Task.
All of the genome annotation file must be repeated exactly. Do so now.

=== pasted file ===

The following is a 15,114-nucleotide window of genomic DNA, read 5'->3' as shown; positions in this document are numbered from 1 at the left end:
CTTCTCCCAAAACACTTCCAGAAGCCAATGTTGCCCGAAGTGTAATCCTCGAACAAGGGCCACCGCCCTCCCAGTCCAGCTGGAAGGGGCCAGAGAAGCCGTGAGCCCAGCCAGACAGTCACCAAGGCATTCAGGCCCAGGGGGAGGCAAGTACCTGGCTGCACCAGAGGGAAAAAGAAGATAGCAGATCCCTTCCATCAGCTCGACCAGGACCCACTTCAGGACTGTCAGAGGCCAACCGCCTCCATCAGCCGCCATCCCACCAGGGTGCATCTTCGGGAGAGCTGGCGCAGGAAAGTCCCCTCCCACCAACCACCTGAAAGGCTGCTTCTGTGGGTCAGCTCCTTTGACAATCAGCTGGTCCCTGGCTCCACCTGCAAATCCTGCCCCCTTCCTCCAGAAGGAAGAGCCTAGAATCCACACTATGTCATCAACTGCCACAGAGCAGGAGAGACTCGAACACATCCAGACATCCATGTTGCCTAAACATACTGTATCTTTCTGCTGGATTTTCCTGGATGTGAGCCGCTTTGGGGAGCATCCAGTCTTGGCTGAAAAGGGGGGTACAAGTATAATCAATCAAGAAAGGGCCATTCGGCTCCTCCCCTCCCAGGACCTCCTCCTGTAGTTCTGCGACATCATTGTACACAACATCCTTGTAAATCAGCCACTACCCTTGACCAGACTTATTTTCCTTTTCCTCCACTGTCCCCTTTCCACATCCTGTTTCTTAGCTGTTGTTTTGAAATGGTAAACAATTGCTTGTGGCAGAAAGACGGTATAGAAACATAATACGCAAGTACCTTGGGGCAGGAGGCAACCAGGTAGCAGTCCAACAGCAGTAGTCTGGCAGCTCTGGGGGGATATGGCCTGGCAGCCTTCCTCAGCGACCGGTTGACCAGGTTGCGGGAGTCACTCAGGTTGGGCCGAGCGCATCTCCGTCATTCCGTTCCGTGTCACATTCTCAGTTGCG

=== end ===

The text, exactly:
The following is a 15,114-nucleotide window of genomic DNA, read 5'->3' as shown; positions in this document are numbered from 1 at the left end:
CTTCTCCCAAAACACTTCCAGAAGCCAATGTTGCCCGAAGTGTAATCCTCGAACAAGGGCCACCGCCCTCCCAGTCCAGCTGGAAGGGGCCAGAGAAGCCGTGAGCCCAGCCAGACAGTCACCAAGGCATTCAGGCCCAGGGGGAGGCAAGTACCTGGCTGCACCAGAGGGAAAAAGAAGATAGCAGATCCCTTCCATCAGCTCGACCAGGACCCACTTCAGGACTGTCAGAGGCCAACCGCCTCCATCAGCCGCCATCCCACCAGGGTGCATCTTCGGGAGAGCTGGCGCAGGAAAGTCCCCTCCCACCAACCACCTGAAAGGCTGCTTCTGTGGGTCAGCTCCTTTGACAATCAGCTGGTCCCTGGCTCCACCTGCAAATCCTGCCCCCTTCCTCCAGAAGGAAGAGCCTAGAATCCACACTATGTCATCAACTGCCACAGAGCAGGAGAGACTCGAACACATCCAGACATCCATGTTGCCTAAACATACTGTATCTTTCTGCTGGATTTTCCTGGATGTGAGCCGCTTTGGGGAGCATCCAGTCTTGGCTGAAAAGGGGGGTACAAGTATAATCAATCAAGAAAGGGCCATTCGGCTCCTCCCCTCCCAGGACCTCCTCCTGTAGTTCTGCGACATCATTGTACACAACATCCTTGTAAATCAGCCACTACCCTTGACCAGACTTATTTTCCTTTTCCTCCACTGTCCCCTTTCCACATCCTGTTTCTTAGCTGTTGTTTTGAAATGGTAAACAATTGCTTGTGGCAGAAAGACGGTATAGAAACATAATACGCAAGTACCTTGGGGCAGGAGGCAACCAGGTAGCAGTCCAACAGCAGTAGTCTGGCAGCTCTGGGGGGATATGGCCTGGCAGCCTTCCTCAGCGACCGGTTGACCAGGTTGCGGGAGTCACTCAGGTTGGGCCGAGCGCATCTCCGTCATTCCGTTCCGTGTCACATTCTCAGTTGCG